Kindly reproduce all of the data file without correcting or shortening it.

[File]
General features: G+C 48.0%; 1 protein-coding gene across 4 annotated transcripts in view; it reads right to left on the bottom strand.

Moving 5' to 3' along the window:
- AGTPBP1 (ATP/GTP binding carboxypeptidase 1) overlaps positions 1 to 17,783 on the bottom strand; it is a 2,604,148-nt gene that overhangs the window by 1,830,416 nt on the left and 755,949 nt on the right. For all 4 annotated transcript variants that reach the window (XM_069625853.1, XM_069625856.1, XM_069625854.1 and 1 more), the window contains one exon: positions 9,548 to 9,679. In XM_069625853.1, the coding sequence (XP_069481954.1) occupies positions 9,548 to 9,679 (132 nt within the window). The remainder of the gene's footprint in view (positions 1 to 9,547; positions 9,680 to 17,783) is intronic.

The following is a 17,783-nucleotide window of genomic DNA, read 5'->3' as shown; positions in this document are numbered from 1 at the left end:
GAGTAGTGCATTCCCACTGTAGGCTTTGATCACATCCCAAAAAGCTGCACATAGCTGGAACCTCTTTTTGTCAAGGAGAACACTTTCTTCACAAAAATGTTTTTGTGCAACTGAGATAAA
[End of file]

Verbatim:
General features: G+C 48.0%; 1 protein-coding gene across 4 annotated transcripts in view; it reads right to left on the bottom strand.

Moving 5' to 3' along the window:
- AGTPBP1 (ATP/GTP binding carboxypeptidase 1) overlaps positions 1 to 17,783 on the bottom strand; it is a 2,604,148-nt gene that overhangs the window by 1,830,416 nt on the left and 755,949 nt on the right. For all 4 annotated transcript variants that reach the window (XM_069625853.1, XM_069625856.1, XM_069625854.1 and 1 more), the window contains one exon: positions 9,548 to 9,679. In XM_069625853.1, the coding sequence (XP_069481954.1) occupies positions 9,548 to 9,679 (132 nt within the window). The remainder of the gene's footprint in view (positions 1 to 9,547; positions 9,680 to 17,783) is intronic.

The following is a 17,783-nucleotide window of genomic DNA, read 5'->3' as shown; positions in this document are numbered from 1 at the left end:
GAGTAGTGCATTCCCACTGTAGGCTTTGATCACATCCCAAAAAGCTGCACATAGCTGGAACCTCTTTTTGTCAAGGAGAACACTTTCTTCACAAAAATGTTTTTGTGCAACTGAGATAAA